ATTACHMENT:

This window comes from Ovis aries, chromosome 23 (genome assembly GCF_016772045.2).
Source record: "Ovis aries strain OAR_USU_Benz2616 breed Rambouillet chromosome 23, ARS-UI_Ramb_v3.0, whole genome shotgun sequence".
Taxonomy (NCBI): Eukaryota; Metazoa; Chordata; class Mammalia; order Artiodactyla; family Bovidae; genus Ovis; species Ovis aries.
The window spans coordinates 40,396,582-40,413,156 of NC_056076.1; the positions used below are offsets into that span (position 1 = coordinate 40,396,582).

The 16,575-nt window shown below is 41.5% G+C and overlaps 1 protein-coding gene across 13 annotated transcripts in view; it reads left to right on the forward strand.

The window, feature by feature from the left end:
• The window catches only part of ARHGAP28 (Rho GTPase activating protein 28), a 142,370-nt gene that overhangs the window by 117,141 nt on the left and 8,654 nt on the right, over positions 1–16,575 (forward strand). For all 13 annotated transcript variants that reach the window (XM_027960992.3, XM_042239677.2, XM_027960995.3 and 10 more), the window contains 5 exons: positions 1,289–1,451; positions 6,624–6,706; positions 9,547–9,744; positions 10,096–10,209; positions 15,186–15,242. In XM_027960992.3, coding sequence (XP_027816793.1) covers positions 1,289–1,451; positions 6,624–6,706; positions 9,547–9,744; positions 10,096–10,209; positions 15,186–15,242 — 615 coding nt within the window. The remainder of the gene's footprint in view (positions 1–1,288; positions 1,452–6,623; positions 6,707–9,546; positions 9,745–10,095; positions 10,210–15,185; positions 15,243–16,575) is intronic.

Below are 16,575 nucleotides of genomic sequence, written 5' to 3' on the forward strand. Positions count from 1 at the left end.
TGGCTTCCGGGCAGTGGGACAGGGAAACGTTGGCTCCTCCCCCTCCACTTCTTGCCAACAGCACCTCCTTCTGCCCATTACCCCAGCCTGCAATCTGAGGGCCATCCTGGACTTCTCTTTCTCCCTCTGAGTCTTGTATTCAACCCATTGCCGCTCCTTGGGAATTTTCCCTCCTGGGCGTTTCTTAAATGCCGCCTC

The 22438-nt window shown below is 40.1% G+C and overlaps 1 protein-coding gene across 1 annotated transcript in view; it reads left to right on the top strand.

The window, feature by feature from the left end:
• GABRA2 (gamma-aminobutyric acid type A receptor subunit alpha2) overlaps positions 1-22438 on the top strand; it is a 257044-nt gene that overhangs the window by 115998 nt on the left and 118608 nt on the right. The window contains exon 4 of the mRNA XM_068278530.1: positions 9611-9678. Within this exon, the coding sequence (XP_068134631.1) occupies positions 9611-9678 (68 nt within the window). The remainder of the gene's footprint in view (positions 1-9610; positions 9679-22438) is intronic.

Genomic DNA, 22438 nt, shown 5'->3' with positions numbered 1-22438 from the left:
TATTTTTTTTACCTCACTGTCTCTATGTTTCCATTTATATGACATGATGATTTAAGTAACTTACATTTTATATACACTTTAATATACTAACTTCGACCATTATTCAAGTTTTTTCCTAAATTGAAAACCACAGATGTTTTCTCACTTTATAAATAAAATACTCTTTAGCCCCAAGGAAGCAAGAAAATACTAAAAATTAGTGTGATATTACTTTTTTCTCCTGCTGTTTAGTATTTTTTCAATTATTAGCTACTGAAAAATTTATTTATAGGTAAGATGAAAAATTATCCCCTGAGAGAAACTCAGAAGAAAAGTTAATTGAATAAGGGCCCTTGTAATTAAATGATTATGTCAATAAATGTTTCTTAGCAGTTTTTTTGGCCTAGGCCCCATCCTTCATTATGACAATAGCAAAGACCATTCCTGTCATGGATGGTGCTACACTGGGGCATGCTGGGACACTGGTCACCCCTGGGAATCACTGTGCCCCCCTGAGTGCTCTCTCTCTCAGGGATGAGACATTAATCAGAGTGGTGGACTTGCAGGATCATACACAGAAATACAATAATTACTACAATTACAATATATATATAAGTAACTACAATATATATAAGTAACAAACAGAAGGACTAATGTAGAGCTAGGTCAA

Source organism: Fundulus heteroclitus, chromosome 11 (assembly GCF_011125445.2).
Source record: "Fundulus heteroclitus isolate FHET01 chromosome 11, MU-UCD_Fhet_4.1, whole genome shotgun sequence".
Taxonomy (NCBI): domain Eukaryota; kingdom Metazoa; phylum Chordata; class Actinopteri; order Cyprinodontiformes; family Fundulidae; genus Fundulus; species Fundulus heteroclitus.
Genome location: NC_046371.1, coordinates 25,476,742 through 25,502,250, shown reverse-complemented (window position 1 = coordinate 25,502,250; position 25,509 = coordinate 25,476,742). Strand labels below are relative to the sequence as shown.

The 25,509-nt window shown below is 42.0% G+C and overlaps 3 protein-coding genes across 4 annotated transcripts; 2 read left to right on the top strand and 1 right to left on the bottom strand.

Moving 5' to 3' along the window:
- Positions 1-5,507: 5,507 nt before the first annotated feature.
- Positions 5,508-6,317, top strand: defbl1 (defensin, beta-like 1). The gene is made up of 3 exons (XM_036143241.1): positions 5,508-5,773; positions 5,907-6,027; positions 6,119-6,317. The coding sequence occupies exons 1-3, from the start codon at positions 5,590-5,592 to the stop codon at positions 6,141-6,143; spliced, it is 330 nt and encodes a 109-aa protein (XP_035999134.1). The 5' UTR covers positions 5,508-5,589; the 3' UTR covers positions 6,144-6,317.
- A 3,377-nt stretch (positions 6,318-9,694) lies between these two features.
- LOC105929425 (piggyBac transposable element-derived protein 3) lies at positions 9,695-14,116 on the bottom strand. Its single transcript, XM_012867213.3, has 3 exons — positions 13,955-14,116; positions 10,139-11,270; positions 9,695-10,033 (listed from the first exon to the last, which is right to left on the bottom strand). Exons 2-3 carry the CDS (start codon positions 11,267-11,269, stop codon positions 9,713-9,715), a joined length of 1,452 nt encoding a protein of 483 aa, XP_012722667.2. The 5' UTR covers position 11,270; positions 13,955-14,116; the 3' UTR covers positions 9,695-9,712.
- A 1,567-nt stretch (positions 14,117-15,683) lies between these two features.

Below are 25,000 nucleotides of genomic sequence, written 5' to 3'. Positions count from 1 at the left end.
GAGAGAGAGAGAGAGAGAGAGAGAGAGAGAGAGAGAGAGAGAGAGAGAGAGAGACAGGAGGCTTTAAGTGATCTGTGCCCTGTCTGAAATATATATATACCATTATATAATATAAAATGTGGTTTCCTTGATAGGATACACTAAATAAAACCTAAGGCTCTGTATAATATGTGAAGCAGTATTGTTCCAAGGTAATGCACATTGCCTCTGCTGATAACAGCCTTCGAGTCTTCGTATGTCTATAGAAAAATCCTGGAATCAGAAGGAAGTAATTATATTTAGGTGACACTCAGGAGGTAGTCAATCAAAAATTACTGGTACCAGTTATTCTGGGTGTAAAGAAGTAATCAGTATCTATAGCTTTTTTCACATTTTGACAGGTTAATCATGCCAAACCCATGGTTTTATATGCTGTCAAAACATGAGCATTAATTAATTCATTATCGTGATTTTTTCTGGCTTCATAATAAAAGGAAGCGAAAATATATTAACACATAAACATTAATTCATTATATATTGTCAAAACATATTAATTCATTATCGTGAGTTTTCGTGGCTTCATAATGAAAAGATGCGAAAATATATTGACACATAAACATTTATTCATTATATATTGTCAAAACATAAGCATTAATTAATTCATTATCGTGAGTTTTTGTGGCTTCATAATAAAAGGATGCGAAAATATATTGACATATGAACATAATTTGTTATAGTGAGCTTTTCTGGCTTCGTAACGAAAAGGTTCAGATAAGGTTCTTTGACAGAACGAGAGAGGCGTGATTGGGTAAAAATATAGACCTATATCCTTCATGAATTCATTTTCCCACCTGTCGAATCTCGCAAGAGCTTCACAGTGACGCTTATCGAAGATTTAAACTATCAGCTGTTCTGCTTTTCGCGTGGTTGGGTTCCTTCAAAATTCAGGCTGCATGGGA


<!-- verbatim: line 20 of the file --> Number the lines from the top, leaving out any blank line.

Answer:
Moving 5' to 3' along the window: